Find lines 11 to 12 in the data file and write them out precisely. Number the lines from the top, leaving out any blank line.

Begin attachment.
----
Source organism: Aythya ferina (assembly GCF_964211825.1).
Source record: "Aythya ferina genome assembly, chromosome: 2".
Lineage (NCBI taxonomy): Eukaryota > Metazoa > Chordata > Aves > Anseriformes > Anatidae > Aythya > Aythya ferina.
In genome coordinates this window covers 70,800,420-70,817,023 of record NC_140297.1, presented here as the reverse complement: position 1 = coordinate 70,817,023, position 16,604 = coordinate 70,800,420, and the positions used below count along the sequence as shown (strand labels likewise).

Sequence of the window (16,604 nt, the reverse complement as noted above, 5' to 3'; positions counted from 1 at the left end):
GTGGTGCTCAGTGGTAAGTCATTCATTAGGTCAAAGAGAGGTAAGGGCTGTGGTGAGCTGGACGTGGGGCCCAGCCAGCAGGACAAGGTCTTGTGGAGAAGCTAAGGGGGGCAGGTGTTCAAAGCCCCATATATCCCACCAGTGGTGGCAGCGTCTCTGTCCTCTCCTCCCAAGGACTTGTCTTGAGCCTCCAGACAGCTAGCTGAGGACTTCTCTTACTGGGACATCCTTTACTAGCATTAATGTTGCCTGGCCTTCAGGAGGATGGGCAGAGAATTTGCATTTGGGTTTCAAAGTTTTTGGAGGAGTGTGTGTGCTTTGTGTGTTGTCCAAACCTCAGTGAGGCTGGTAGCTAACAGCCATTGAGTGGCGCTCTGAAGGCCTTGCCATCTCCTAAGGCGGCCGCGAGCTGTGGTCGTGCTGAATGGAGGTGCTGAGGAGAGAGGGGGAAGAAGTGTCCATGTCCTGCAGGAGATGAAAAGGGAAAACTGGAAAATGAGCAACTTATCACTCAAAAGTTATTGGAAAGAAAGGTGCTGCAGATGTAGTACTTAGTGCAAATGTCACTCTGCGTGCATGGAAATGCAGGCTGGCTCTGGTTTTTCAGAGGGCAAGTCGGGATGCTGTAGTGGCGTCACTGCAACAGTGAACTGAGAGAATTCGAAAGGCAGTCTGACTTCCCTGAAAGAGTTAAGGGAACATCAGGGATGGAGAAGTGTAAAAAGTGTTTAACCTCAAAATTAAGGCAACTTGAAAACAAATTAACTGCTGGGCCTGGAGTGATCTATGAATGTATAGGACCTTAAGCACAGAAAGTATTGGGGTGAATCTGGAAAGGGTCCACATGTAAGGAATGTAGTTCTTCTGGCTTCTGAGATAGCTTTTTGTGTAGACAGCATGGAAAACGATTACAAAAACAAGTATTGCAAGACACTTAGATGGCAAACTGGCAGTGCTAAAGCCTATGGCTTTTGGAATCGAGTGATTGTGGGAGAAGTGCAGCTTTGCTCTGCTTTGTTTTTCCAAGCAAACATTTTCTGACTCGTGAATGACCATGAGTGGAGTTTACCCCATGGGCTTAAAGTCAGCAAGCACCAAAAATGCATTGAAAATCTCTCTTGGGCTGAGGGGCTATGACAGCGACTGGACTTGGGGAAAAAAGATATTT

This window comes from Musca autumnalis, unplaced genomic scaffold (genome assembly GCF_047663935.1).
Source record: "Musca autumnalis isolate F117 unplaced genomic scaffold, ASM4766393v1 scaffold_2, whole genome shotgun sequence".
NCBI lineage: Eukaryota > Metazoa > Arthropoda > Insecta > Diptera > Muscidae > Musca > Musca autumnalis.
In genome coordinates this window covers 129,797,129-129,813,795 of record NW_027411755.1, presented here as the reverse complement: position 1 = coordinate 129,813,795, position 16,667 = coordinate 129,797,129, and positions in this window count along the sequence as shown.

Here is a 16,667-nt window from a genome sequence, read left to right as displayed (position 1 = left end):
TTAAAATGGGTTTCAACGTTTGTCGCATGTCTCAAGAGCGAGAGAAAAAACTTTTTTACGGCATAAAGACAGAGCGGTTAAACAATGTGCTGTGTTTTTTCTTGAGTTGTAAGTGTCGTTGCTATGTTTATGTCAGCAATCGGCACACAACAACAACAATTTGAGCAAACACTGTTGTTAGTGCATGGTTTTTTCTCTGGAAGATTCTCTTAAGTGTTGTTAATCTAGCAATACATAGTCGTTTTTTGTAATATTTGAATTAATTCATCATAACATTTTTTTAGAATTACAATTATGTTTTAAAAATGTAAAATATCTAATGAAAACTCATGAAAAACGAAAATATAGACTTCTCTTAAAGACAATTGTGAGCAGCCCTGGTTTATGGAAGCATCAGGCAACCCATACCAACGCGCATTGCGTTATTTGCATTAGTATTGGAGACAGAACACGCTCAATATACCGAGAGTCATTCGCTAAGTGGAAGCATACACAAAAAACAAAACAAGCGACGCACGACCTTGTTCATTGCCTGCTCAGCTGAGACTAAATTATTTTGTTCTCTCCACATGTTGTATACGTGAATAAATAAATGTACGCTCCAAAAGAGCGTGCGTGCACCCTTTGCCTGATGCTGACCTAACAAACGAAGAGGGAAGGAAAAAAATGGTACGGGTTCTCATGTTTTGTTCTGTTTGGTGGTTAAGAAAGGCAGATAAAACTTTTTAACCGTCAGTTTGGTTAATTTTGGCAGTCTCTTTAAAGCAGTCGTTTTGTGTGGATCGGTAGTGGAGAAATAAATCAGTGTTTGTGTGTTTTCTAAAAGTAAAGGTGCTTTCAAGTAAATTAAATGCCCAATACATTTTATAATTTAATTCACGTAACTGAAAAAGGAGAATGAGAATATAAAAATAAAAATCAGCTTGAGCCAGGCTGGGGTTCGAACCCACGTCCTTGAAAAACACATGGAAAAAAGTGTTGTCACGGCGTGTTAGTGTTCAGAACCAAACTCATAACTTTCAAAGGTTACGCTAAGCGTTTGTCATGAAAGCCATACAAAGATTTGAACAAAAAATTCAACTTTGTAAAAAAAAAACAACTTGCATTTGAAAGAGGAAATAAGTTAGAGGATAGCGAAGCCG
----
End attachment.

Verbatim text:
Here is a 16,667-nt window from a genome sequence, read left to right as displayed (position 1 = left end):
TTAAAATGGGTTTCAACGTTTGTCGCATGTCTCAAGAGCGAGAGAAAAAACTTTTTTACGGCATAAAGACAGAGCGGTTAAACAATGTGCTGTGTTTTTTCTTGAGTTGTAAGTGTCGTTGCTATGTTTATGTCAGCAATCGGCACACAACAACAACAATTTGAGCAAACACTGTTGTTAGTGCATGGTTTTTTCTCTGGAAGATTCTCTTAAGTGTTGTTAATCTAGCAATACATAGTCGTTTTTTGTAATATTTGAATTAATTCATCATAACATTTTTTTAGAATTACAATTATGTTTTAAAAATGTAAAATATCTAATGAAAACTCATGAAAAACGAAAATATAGACTTCTCTTAAAGACAATTGTGAGCAGCCCTGGTTTATGGAAGCATCAGGCAACCCATACCAACGCGCATTGCGTTATTTGCATTAGTATTGGAGACAGAACACGCTCAATATACCGAGAGTCATTCGCTAAGTGGAAGCATACACAAAAAACAAAACAAGCGACGCACGACCTTGTTCATTGCCTGCTCAGCTGAGACTAAATTATTTTGTTCTCTCCACATGTTGTATACGTGAATAAATAAATGTACGCTCCAAAAGAGCGTGCGTGCACCCTTTGCCTGATGCTGACCTAACAAACGAAGAGGGAAGGAAAAAAATGGTACGGGTTCTCATGTTTTGTTCTGTTTGGTGGTTAAGAAAGGCAGATAAAACTTTTTAACCGTCAGTTTGGTTAATTTTGGCAGTCTCTTTAAAGCAGTCGTTTTGTGTGGATCGGTAGTGGAGAAATAAATCAGTGTTTGTGTGTTTTCTAAAAGTAAAGGTGCTTTCAAGTAAATTAAATGCCCAATACATTTTATAATTTAATTCACGTAACTGAAAAAGGAGAATGAGAATATAAAAATAAAAATCAGCTTGAGCCAGGCTGGGGTTCGAACCCACGTCCTTGAAAAACACATGGAAAAAAGTGTTGTCACGGCGTGTTAGTGTTCAGAACCAAACTCATAACTTTCAAAGGTTACGCTAAGCGTTTGTCATGAAAGCCATACAAAGATTTGAACAAAAAATTCAACTTTGTAAAAAAAAAACAACTTGCATTTGAAAGAGGAAATAAGTTAGAGGATAGCGAAGCCG